Make your own coop from free pallets...See mine! Pic Heavy

wifeofyoyopro

In the Brooder
9 Years
Sep 4, 2010
23
6
24
North Carolina
I did it!!! It took me a couple of months. But I did it! 90 % of the work was done by myself (my DH helped some...gotta give credit where credit is due! And he would be upset if I took all the credit). I am very proud of how they are turning out.

We did not have the money to buy a coop and I wanted to get more birds. So I started to look for great ideas here on this site. You guys are great inspiration. Thanks!

Our first coop was just taking a corner of our old tool shed and adding a run next to shed. It held 10 birds. But I wanted to get more. I couldn't expand the coop inside the shed without taking over the whole shed. And then where would the DH put all his tools! So I decided that I would just build a new coop for the new flock. My husband had access to as many free pallets as we needed from work and even some plywood. I got lots of people saying all you need to do is slap up some plywood and wire and call it a day. I wanted to make a coop out of trash but not make it look like trash!!!

So here is what I did!

I bought one treated post and cut for the legs. Attached 2 pallets side by side for the base (which made it bow in the middle. . . Remember that I am learning as I go. So I got a 2X4 a ran through both pallets for rigidity. 1st lesson learned)



Then put a sheet of thin plywood on it and covered with rubber floor tiles (that I also got for free) for easy cleaning.



Then because I am so short, I started to build the coop on the ground to be put together later. You can kinda see the beginnings of the coop in the pic above without the roof. I wish I had gotten more pics of it at this stage but I was too busy with building it.

Here are pics with it roofed and siding started.





At this stage, I had to do some rethinking. The coop was WAY too heavy. The way the pallet boards were spaced, it left a small gap in between the boards. So to cover the gap, I was using another board from a deconstructed pallet. Overlapping the boards was making this thing a beast and would have been near impossible to move. So I had to tear off all the siding boards and restart with only a single layer. This made it lighter but is still very heavy. My DH and I got it moved to the corner of the yard which was no small task.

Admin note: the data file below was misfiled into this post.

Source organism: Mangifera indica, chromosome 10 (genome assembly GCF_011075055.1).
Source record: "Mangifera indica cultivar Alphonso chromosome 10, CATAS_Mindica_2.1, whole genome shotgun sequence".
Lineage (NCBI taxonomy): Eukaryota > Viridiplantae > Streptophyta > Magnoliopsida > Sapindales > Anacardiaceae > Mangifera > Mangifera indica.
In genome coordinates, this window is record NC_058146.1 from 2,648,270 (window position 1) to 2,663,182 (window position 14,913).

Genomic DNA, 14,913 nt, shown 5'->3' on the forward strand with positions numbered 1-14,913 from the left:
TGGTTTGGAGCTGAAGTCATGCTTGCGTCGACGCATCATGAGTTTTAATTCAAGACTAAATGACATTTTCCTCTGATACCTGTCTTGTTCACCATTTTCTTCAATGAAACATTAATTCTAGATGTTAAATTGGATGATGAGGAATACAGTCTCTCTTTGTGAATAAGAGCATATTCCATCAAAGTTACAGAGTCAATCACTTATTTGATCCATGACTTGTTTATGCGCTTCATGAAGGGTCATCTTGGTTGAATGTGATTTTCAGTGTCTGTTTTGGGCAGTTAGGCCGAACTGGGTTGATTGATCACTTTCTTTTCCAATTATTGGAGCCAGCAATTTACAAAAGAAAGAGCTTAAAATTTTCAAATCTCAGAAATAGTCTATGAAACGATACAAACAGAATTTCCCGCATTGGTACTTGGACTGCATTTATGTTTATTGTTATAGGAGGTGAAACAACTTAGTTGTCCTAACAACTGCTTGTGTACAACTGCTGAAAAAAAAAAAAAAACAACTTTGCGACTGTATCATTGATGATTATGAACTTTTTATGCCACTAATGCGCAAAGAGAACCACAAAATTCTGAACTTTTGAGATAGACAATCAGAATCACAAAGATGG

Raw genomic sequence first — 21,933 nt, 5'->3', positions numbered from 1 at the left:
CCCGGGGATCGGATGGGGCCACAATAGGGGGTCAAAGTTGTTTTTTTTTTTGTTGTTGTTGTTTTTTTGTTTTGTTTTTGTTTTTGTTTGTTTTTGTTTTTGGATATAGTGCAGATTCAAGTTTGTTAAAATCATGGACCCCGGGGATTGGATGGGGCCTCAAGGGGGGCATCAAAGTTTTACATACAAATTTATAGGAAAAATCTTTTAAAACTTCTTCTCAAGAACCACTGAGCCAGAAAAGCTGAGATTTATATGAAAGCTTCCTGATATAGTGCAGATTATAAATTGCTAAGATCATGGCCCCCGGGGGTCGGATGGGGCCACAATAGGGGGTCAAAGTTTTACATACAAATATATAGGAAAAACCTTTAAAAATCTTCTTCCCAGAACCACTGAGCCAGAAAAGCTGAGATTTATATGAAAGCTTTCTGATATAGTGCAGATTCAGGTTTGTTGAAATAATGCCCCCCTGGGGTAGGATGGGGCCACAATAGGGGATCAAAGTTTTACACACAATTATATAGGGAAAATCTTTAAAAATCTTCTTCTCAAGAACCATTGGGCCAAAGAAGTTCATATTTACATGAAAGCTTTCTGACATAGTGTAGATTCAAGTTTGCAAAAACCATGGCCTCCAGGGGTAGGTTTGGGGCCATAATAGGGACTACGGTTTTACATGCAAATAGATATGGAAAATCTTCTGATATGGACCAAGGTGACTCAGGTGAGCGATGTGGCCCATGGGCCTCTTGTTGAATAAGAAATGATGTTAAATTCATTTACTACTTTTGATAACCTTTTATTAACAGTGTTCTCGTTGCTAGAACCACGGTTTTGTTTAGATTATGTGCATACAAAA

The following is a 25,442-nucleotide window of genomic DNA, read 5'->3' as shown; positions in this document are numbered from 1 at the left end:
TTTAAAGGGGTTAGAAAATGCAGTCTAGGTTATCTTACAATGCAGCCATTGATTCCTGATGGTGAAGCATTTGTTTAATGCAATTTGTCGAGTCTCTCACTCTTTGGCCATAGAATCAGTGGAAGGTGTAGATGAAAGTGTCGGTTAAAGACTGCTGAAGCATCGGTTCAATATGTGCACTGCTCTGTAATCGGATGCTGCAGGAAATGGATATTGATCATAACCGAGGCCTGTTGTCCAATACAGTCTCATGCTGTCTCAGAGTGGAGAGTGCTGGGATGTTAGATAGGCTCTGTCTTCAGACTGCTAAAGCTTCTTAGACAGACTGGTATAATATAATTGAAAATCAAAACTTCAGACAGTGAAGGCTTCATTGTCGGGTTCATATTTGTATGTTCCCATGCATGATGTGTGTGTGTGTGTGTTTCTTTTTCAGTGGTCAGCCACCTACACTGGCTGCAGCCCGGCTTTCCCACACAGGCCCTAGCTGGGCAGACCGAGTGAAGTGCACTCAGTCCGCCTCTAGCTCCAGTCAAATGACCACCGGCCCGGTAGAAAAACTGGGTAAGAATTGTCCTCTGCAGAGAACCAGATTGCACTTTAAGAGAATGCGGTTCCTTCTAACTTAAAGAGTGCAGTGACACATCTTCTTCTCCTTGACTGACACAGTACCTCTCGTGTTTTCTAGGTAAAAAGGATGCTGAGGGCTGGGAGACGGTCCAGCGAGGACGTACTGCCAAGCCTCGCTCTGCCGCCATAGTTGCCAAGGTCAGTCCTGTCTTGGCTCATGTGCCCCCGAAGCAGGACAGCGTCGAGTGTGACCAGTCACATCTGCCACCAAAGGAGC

I roofed the coop with the same rubber tiles I used for the floor. I used a couple tubes of nail glue and overlapped them.


As you can see, it is not totally finished. I need to attach the pop doors and rip a couple of boards for the siding. Waiting to borrow a friends table saw to finish that. But I had to get my birds in the coop. So they are in it, such as it is. And just in time. A few days later Dot, my EE/leghorn mix, laid her first egg in her new coop!



Anyway, the coop only cost me a 2x4, a post for the legs, some hardware (hinges, etc.) and glue and some nails (less than $50). Not to mention the 2 months of mess in the back yard! But oh so worth it!

Seven new birds added to my flock which brings the total to 15! Well not really...I have 25 meat birds in the brooder also. Now to make a chicken tractor for them! It is started but not completed yet. I will post pics when it is done. It is amazing how chickens keep multiplying. I love chicken math.

I will leave you with encouragement that you can do anything and anything done wrong can be fixed! You can do it !

(A conversation that I overheard with my DH and his friend.)
DH: I am helping my wife build a chicken tractor today.
Friend: That Chicken coop has been quite the ordeal.
DH: It is only an ordeal because my wife keeps getting more chickens!

 

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